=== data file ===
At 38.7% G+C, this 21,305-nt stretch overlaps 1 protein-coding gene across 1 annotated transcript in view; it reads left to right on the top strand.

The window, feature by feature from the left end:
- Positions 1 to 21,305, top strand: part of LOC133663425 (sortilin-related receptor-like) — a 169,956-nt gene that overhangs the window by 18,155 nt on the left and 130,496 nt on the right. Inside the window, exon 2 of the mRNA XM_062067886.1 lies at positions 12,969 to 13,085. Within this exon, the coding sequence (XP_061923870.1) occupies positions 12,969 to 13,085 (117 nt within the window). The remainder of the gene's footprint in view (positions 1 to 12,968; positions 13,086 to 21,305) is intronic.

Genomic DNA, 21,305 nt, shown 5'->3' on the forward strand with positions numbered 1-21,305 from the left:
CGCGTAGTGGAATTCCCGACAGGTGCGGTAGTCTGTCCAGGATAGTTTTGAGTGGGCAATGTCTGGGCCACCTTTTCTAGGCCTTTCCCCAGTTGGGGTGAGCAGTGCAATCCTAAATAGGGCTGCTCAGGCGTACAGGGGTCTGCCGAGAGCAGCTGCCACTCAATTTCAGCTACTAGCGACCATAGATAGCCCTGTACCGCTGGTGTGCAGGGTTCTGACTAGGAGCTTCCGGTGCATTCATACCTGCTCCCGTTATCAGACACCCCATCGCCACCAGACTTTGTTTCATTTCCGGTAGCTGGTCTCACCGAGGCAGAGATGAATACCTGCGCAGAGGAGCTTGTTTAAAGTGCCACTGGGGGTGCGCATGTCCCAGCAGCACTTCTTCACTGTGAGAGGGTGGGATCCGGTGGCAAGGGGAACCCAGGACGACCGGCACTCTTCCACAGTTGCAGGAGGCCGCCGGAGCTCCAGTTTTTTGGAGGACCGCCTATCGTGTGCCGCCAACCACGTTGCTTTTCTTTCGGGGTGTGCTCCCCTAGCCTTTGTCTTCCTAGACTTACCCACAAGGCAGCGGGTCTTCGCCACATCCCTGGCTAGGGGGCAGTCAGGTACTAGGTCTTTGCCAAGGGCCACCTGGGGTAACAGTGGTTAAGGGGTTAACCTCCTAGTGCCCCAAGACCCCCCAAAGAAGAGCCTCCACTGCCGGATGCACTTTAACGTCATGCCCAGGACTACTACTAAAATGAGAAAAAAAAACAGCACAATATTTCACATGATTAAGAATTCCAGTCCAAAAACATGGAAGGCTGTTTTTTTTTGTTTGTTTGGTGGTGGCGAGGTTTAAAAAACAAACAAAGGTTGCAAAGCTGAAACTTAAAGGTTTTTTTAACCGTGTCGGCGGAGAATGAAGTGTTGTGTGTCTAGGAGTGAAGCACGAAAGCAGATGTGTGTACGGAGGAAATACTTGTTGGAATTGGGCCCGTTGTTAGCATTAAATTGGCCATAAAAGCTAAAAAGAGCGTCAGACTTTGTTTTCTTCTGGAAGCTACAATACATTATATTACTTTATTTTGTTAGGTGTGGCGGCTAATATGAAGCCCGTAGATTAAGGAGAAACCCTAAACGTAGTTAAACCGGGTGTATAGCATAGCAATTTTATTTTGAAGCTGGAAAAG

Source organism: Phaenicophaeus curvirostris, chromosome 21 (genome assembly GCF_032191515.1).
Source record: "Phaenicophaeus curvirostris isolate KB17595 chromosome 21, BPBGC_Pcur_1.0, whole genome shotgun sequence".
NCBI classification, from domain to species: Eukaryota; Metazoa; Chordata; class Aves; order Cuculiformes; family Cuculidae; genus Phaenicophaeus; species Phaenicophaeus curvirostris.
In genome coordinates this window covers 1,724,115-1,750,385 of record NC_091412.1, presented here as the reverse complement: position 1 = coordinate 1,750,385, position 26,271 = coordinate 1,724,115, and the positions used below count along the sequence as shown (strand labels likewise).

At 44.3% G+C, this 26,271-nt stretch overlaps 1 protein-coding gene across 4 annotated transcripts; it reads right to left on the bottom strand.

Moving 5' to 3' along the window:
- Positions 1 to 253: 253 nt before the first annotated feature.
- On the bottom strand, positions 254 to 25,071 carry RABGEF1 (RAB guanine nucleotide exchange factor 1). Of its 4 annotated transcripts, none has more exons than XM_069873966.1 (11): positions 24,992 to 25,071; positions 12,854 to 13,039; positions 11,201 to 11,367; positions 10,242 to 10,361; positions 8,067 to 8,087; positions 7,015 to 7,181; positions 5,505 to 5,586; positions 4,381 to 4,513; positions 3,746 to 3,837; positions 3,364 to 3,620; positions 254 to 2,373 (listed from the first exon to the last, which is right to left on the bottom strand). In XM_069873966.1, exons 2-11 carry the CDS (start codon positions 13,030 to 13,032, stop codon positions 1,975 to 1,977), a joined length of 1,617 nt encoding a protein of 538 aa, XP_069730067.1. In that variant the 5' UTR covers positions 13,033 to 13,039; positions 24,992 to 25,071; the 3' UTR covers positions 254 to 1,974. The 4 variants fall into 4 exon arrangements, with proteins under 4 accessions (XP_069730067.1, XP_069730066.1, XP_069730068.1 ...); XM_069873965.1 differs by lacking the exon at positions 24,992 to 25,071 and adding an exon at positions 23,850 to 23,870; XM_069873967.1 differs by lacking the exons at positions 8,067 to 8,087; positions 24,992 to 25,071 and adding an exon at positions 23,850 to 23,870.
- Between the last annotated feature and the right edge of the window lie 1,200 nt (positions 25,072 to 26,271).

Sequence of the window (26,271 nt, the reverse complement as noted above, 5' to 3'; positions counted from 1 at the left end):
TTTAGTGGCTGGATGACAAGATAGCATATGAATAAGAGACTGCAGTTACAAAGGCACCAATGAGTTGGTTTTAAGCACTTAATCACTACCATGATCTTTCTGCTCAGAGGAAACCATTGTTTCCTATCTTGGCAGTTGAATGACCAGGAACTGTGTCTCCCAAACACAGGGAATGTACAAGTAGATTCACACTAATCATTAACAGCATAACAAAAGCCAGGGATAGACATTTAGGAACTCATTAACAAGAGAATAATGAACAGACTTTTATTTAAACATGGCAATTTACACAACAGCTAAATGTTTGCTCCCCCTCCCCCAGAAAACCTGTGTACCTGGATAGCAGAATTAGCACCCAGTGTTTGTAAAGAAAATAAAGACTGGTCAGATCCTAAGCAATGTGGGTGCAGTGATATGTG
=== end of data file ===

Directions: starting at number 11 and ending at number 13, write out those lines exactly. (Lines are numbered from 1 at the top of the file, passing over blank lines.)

Moving 5' to 3' along the window:
- Positions 1 to 253: 253 nt before the first annotated feature.
- On the bottom strand, positions 254 to 25,071 carry RABGEF1 (RAB guanine nucleotide exchange factor 1). Of its 4 annotated transcripts, none has more exons than XM_069873966.1 (11): positions 24,992 to 25,071; positions 12,854 to 13,039; positions 11,201 to 11,367; positions 10,242 to 10,361; positions 8,067 to 8,087; positions 7,015 to 7,181; positions 5,505 to 5,586; positions 4,381 to 4,513; positions 3,746 to 3,837; positions 3,364 to 3,620; positions 254 to 2,373 (listed from the first exon to the last, which is right to left on the bottom strand). In XM_069873966.1, exons 2-11 carry the CDS (start codon positions 13,030 to 13,032, stop codon positions 1,975 to 1,977), a joined length of 1,617 nt encoding a protein of 538 aa, XP_069730067.1. In that variant the 5' UTR covers positions 13,033 to 13,039; positions 24,992 to 25,071; the 3' UTR covers positions 254 to 1,974. The 4 variants fall into 4 exon arrangements, with proteins under 4 accessions (XP_069730067.1, XP_069730066.1, XP_069730068.1 ...); XM_069873965.1 differs by lacking the exon at positions 24,992 to 25,071 and adding an exon at positions 23,850 to 23,870; XM_069873967.1 differs by lacking the exons at positions 8,067 to 8,087; positions 24,992 to 25,071 and adding an exon at positions 23,850 to 23,870.